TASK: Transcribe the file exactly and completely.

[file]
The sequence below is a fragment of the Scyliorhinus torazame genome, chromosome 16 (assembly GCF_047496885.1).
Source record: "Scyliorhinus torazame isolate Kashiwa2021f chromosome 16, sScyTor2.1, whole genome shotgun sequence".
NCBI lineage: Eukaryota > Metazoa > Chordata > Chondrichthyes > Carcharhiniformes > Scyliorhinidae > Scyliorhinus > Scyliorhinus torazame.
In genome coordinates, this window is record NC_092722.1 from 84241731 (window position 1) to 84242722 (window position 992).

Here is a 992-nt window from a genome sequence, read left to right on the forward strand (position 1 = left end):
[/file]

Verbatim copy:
The sequence below is a fragment of the Scyliorhinus torazame genome, chromosome 16 (assembly GCF_047496885.1).
Source record: "Scyliorhinus torazame isolate Kashiwa2021f chromosome 16, sScyTor2.1, whole genome shotgun sequence".
NCBI lineage: Eukaryota > Metazoa > Chordata > Chondrichthyes > Carcharhiniformes > Scyliorhinidae > Scyliorhinus > Scyliorhinus torazame.
In genome coordinates, this window is record NC_092722.1 from 84241731 (window position 1) to 84242722 (window position 992).

Here is a 992-nt window from a genome sequence, read left to right on the forward strand (position 1 = left end):